A government-backed research body has announced awards of up to £55m to support projects which will help improve electric vehicle (EV) batteries.
The Faraday Institution said it would invest in five UK-based consortia projects which will conduct research into new battery chemistries, systems and manufacturing methods.
The funding comes as part of the government’s Industrial Strategy Challenge Fund (ISCF) as it aims to upgrade battery production and speed up the roll-out of EVs in the UK.
Business minister Nadhim Zahawi said: ‘Today’s funding backs scientists and innovators to collaborate on projects that will deliver a brighter, cleaner future on our roads.
‘We are committed to ensuring that the UK is at the forefront of developing the battery technologies needed to achieve our aim for all cars and vans to be effectively zero emission by 2040.’
The new projects, expected to run over four years, will address the battery challenges faced by the EV industry with the aim of making new battery technologies and processes commercially available.
The projects funded include Nextrode, a University of Oxford-led project geared towards upgrading electrodes for lithium-ion (Li-ion) batteries, potentially giving EVs more range and making batteries more durable.
Two of the projects will look at alternatives to traditional lithium-ion batteries – a University of St. Andrews-led project will speed up the development of sodium ion batteries, while UCL will lead a research project on lithium-sulfur (Li-S) technologies.
The five new projects join the Faraday Institution’s four existing projects, which were launched early in 2018 and focus on improving current Li-ion battery technologies.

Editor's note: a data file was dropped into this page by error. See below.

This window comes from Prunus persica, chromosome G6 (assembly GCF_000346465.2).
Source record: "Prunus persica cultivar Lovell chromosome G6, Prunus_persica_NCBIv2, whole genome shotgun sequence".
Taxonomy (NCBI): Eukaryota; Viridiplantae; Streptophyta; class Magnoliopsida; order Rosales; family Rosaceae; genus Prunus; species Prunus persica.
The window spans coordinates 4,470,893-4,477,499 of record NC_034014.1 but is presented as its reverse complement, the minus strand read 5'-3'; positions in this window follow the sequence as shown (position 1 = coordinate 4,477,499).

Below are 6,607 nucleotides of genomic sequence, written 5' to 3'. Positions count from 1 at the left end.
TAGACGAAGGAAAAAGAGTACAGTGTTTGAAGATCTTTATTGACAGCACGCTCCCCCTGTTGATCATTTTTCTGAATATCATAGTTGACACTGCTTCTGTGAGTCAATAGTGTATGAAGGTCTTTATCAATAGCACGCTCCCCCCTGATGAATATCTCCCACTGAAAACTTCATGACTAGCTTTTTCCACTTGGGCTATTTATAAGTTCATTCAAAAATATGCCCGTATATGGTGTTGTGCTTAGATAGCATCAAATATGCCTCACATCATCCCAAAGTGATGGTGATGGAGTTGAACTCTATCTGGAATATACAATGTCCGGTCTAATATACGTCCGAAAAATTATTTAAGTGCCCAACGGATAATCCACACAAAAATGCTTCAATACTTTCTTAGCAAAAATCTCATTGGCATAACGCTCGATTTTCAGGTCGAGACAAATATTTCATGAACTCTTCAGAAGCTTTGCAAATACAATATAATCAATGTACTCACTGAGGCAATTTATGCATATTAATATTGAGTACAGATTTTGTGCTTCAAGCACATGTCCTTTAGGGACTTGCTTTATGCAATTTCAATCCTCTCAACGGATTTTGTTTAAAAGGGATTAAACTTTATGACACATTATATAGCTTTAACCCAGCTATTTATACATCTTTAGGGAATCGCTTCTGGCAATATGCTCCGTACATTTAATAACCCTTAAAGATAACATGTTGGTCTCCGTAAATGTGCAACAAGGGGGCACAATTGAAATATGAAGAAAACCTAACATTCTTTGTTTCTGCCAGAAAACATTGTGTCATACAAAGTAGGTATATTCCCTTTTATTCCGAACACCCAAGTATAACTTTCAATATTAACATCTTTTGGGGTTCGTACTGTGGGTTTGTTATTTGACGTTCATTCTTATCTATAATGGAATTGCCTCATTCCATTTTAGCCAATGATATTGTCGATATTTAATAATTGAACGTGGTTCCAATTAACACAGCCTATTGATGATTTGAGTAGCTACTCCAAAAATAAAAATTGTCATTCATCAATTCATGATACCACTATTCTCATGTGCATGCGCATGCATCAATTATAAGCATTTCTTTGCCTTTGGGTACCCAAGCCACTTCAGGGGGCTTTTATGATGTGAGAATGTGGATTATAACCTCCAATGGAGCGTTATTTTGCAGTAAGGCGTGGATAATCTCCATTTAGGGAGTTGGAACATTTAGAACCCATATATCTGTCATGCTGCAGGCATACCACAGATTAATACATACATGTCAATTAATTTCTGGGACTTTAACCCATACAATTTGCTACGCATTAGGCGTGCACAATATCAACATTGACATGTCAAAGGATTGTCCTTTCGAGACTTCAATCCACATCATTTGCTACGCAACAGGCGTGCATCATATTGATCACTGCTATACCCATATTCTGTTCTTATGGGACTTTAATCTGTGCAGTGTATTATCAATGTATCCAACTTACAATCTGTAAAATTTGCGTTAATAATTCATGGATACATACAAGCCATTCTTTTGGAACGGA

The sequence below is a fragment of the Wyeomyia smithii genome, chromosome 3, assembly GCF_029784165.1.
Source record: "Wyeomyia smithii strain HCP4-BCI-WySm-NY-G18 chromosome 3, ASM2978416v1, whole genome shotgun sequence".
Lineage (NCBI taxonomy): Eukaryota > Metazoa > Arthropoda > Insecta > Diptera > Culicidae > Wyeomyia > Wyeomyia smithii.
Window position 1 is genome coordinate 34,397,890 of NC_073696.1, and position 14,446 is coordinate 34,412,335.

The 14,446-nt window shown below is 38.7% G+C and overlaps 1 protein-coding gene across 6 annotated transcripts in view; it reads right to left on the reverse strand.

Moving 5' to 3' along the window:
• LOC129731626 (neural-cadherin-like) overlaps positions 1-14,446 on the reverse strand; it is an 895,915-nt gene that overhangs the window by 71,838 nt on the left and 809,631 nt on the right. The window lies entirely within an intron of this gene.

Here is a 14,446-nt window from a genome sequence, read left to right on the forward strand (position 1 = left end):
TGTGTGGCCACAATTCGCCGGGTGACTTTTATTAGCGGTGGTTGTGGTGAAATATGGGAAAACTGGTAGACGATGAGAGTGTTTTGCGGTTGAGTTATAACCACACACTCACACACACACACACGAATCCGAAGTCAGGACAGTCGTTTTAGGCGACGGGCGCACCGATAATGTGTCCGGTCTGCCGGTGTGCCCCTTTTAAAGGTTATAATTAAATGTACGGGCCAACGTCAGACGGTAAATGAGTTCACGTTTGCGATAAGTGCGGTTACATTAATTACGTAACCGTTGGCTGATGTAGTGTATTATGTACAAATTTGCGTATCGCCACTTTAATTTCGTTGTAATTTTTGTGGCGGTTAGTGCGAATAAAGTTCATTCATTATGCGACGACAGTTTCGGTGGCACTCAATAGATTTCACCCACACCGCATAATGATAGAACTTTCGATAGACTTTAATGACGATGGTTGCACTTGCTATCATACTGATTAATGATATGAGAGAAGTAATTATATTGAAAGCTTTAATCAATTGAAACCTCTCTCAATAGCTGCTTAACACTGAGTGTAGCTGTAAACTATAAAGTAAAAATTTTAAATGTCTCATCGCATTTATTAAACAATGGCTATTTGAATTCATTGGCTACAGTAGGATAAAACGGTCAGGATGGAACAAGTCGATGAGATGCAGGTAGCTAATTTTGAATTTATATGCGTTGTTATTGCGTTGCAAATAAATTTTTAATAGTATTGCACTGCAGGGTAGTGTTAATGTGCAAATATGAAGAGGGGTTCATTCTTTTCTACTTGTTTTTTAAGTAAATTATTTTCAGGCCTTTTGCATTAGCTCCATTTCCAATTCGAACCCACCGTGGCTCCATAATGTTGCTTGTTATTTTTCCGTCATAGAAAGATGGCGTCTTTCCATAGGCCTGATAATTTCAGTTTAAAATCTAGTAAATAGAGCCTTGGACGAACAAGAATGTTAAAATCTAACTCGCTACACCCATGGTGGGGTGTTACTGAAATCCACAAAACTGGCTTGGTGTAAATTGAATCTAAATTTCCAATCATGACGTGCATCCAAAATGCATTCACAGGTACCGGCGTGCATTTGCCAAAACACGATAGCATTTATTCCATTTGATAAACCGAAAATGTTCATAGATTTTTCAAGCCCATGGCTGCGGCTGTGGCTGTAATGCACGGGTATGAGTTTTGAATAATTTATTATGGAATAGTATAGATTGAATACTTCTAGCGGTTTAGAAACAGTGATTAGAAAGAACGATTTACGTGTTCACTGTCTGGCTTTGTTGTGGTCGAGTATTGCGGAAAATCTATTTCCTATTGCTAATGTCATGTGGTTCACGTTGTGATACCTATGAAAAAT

The projects will be supported by 32 industrial partners, who have pledged a total of £4.4m in in-kind support.
These partners will work closely with researchers to make sure the research produces findings and solutions that will help UK businesses.
Neil Morris, CEO of the Faraday Institution, said: ‘Improvements in EV cost, range and longevity are desired by existing EV owners and those consumers looking to purchase an EV as their next or subsequent car.
‘Our research to improve this web of battery performance indicators (which are different for different sectors) are being researched, with a sense of urgency, by the Faraday Institution and its academic and industrial partners.
‘Our fundamental research programmes are putting the UK at the forefront of this disruptive societal, environmental and economic change.’
A recent survey found that 57% of motorists in the UK cited limited battery range as a concern when it came to them considering buying an EV.
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